(Photo: Reuters /Peter Morgan)
Oral arguments in a lawsuit by an atheist organization against the placement of the "World Trade Center cross" at a museum on government property will take place later this week.
American Atheists will present their case before the Second Circuit Court of Appeals on Thursday, arguing that the WTC cross does not belong in a museum on government leased property.
Two days after the Sept. 11, 2001, terrorist attacks, construction workers found a cross beam among the wreckage of the Twin Towers.
Measuring 17 feet tall and approximately 4,000 pounds, the piece of debris became known as the World Trade Center cross, and for many, became a symbol of hope amid despair.
When the World Trade Center Memorial Foundation completed its national 9/11 Memorial and Museum in 2011, the WTC cross was included among the items displayed.
In July 2011, American Atheists filed suit against the museum for having the WTC cross and for reportedly lacking other secular and religious images of a non-Christian nature.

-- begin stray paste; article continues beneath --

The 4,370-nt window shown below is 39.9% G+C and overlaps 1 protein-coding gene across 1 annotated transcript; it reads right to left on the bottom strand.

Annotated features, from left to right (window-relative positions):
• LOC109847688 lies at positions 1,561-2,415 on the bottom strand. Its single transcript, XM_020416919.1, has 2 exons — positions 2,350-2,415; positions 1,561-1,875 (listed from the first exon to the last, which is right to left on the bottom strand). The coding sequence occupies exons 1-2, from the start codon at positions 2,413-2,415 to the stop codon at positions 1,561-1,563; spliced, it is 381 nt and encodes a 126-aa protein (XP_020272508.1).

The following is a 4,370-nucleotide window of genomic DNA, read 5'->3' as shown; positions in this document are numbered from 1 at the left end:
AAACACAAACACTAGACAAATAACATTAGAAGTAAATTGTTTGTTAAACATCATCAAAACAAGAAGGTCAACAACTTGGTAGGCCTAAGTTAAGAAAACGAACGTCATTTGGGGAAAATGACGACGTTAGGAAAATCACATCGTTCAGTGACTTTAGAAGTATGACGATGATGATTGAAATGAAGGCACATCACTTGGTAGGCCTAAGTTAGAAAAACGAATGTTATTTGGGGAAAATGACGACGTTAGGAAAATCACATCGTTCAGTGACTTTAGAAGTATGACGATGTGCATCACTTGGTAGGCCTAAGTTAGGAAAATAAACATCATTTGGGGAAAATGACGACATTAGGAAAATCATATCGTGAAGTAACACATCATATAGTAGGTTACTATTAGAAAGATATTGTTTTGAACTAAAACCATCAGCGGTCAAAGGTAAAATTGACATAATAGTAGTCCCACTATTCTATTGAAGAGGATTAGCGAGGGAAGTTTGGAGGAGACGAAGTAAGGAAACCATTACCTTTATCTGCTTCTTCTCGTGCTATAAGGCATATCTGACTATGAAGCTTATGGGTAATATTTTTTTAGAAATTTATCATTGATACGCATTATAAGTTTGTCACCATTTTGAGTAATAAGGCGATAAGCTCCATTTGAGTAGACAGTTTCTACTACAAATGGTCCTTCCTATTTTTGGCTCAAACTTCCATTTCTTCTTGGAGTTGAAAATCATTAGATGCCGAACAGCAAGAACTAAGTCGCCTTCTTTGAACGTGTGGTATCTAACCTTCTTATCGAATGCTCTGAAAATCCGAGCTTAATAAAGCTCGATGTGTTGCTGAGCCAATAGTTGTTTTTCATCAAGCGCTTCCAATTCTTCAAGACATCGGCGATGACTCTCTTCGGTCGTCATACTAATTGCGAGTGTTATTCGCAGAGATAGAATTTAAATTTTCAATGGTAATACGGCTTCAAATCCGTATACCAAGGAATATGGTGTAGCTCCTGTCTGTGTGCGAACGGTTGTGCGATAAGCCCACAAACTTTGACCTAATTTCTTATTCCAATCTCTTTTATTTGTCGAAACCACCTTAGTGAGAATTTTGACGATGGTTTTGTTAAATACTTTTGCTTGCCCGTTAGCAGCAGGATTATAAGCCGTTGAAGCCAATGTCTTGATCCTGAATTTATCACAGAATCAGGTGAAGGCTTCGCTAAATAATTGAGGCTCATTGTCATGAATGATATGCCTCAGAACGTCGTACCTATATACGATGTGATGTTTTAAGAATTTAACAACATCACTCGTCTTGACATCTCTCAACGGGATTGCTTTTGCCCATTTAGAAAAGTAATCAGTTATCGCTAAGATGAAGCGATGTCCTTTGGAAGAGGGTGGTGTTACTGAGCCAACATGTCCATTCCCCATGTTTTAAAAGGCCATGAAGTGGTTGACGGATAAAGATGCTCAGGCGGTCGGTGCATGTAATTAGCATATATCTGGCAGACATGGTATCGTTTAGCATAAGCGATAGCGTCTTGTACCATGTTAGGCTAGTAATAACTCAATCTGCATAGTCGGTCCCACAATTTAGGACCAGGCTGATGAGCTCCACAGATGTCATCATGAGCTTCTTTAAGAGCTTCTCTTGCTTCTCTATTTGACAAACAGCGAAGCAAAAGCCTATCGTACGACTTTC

The suit was filed before the New York Supreme Court, County of New York, and named among its defendants the Port Authority of New York and New Jersey, the 9/11 Museum, and New Jersey Governor Chris Christie.
"The installation of the cross at the 9/11 Memorial and Museum is facially violative of the First Amendment to the Constitution of the United States of America," reads the suit in part.
"The challenged cross constitutes an unlawful attempt to promote a specific religion on governmental land, diminishing the civil rights, privileges or capacities of atheist Americans, agnostic Americans, Jewish Americans, Muslim Americans, and all others who are not Christian Americans."
The suit garnered much attention from various individuals and groups, including the Becket Fund for Religious Liberty, which filed an amicus brief on behalf of the museum.
"Though the museum is a private foundation making a private decision, the American Atheists alleged that no religious symbol should ever be allowed on property leased by the government," stated the Becket Fund.
"Over and over again groups like the American Atheists have tried removing all traces of religion from the public square. Now they want to go so far as scrubbing it from our nation's history."
Last March, federal Judge Deborah Batts of the Southern District of New York ruled in favor of the WTC cross, arguing that its historical importance outweighed any church-state concerns.